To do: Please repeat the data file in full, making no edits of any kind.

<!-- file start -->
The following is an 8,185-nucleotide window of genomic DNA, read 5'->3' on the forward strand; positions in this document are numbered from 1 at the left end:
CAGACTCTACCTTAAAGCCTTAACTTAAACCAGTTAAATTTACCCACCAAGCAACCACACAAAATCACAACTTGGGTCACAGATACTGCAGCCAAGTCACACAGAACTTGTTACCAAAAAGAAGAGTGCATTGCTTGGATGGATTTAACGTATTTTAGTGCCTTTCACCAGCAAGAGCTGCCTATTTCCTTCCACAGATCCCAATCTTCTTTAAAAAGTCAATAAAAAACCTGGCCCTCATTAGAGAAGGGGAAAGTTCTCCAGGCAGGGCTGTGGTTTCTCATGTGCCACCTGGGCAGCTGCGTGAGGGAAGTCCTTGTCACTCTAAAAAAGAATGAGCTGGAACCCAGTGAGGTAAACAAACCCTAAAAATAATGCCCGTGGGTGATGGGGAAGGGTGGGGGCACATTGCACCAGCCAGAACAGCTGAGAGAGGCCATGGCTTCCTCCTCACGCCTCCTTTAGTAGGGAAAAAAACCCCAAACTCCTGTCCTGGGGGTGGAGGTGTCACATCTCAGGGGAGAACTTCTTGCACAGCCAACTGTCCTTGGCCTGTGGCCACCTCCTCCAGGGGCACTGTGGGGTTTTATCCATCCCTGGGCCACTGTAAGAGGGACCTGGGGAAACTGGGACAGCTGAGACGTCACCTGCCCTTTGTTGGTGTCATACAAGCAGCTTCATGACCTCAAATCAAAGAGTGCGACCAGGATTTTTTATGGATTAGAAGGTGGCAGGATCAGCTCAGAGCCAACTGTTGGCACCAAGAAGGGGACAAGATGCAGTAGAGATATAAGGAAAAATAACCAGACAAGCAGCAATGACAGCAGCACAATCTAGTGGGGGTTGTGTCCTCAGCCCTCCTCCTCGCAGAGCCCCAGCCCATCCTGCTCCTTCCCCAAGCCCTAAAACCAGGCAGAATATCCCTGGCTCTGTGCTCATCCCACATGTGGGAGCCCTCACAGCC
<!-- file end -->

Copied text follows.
The following is an 8,185-nucleotide window of genomic DNA, read 5'->3' on the forward strand; positions in this document are numbered from 1 at the left end:
CAGACTCTACCTTAAAGCCTTAACTTAAACCAGTTAAATTTACCCACCAAGCAACCACACAAAATCACAACTTGGGTCACAGATACTGCAGCCAAGTCACACAGAACTTGTTACCAAAAAGAAGAGTGCATTGCTTGGATGGATTTAACGTATTTTAGTGCCTTTCACCAGCAAGAGCTGCCTATTTCCTTCCACAGATCCCAATCTTCTTTAAAAAGTCAATAAAAAACCTGGCCCTCATTAGAGAAGGGGAAAGTTCTCCAGGCAGGGCTGTGGTTTCTCATGTGCCACCTGGGCAGCTGCGTGAGGGAAGTCCTTGTCACTCTAAAAAAGAATGAGCTGGAACCCAGTGAGGTAAACAAACCCTAAAAATAATGCCCGTGGGTGATGGGGAAGGGTGGGGGCACATTGCACCAGCCAGAACAGCTGAGAGAGGCCATGGCTTCCTCCTCACGCCTCCTTTAGTAGGGAAAAAAACCCCAAACTCCTGTCCTGGGGGTGGAGGTGTCACATCTCAGGGGAGAACTTCTTGCACAGCCAACTGTCCTTGGCCTGTGGCCACCTCCTCCAGGGGCACTGTGGGGTTTTATCCATCCCTGGGCCACTGTAAGAGGGACCTGGGGAAACTGGGACAGCTGAGACGTCACCTGCCCTTTGTTGGTGTCATACAAGCAGCTTCATGACCTCAAATCAAAGAGTGCGACCAGGATTTTTTATGGATTAGAAGGTGGCAGGATCAGCTCAGAGCCAACTGTTGGCACCAAGAAGGGGACAAGATGCAGTAGAGATATAAGGAAAAATAACCAGACAAGCAGCAATGACAGCAGCACAATCTAGTGGGGGTTGTGTCCTCAGCCCTCCTCCTCGCAGAGCCCCAGCCCATCCTGCTCCTTCCCCAAGCCCTAAAACCAGGCAGAATATCCCTGGCTCTGTGCTCATCCCACATGTGGGAGCCCTCACAGCC